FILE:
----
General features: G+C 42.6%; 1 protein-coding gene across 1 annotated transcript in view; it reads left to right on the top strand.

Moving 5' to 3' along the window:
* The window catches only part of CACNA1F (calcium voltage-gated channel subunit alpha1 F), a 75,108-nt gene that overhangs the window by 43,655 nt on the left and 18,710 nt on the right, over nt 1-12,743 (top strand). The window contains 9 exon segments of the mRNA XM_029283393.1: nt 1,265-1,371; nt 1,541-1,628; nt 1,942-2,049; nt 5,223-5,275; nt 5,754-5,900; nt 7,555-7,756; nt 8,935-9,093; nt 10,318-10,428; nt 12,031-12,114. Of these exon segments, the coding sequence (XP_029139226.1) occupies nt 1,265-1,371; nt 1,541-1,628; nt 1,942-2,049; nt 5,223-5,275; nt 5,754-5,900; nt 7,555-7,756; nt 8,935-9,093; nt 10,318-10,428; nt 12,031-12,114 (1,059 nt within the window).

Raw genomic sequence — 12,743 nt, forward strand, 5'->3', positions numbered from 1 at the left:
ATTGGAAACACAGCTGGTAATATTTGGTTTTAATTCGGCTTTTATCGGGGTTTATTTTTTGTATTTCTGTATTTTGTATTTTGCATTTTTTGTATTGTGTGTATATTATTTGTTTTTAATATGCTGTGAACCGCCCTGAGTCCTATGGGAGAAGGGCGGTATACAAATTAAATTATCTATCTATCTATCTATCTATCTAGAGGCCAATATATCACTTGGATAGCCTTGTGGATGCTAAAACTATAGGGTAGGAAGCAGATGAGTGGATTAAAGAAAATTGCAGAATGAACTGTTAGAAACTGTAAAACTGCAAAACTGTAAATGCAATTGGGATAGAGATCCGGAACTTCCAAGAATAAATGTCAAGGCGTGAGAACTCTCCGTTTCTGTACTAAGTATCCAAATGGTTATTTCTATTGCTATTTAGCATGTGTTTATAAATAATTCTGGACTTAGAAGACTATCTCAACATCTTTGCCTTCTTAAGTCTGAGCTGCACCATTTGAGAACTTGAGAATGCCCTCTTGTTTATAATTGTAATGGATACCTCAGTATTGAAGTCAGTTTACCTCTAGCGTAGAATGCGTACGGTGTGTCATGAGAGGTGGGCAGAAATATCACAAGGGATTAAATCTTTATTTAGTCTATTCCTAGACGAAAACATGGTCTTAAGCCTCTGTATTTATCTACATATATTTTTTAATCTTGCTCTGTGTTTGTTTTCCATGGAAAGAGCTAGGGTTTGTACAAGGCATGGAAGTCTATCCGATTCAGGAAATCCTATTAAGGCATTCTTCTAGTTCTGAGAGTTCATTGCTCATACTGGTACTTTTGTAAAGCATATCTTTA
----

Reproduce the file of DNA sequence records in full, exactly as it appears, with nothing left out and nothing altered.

General features: G+C 42.6%; 1 protein-coding gene across 1 annotated transcript in view; it reads left to right on the top strand.

Moving 5' to 3' along the window:
* The window catches only part of CACNA1F (calcium voltage-gated channel subunit alpha1 F), a 75,108-nt gene that overhangs the window by 43,655 nt on the left and 18,710 nt on the right, over nt 1-12,743 (top strand). The window contains 9 exon segments of the mRNA XM_029283393.1: nt 1,265-1,371; nt 1,541-1,628; nt 1,942-2,049; nt 5,223-5,275; nt 5,754-5,900; nt 7,555-7,756; nt 8,935-9,093; nt 10,318-10,428; nt 12,031-12,114. Of these exon segments, the coding sequence (XP_029139226.1) occupies nt 1,265-1,371; nt 1,541-1,628; nt 1,942-2,049; nt 5,223-5,275; nt 5,754-5,900; nt 7,555-7,756; nt 8,935-9,093; nt 10,318-10,428; nt 12,031-12,114 (1,059 nt within the window).

Raw genomic sequence — 12,743 nt, forward strand, 5'->3', positions numbered from 1 at the left:
ATTGGAAACACAGCTGGTAATATTTGGTTTTAATTCGGCTTTTATCGGGGTTTATTTTTTGTATTTCTGTATTTTGTATTTTGCATTTTTTGTATTGTGTGTATATTATTTGTTTTTAATATGCTGTGAACCGCCCTGAGTCCTATGGGAGAAGGGCGGTATACAAATTAAATTATCTATCTATCTATCTATCTATCTAGAGGCCAATATATCACTTGGATAGCCTTGTGGATGCTAAAACTATAGGGTAGGAAGCAGATGAGTGGATTAAAGAAAATTGCAGAATGAACTGTTAGAAACTGTAAAACTGCAAAACTGTAAATGCAATTGGGATAGAGATCCGGAACTTCCAAGAATAAATGTCAAGGCGTGAGAACTCTCCGTTTCTGTACTAAGTATCCAAATGGTTATTTCTATTGCTATTTAGCATGTGTTTATAAATAATTCTGGACTTAGAAGACTATCTCAACATCTTTGCCTTCTTAAGTCTGAGCTGCACCATTTGAGAACTTGAGAATGCCCTCTTGTTTATAATTGTAATGGATACCTCAGTATTGAAGTCAGTTTACCTCTAGCGTAGAATGCGTACGGTGTGTCATGAGAGGTGGGCAGAAATATCACAAGGGATTAAATCTTTATTTAGTCTATTCCTAGACGAAAACATGGTCTTAAGCCTCTGTATTTATCTACATATATTTTTTAATCTTGCTCTGTGTTTGTTTTCCATGGAAAGAGCTAGGGTTTGTACAAGGCATGGAAGTCTATCCGATTCAGGAAATCCTATTAAGGCATTCTTCTAGTTCTGAGAGTTCATTGCTCATACTGGTACTTTTGTAAAGCATATCTTTA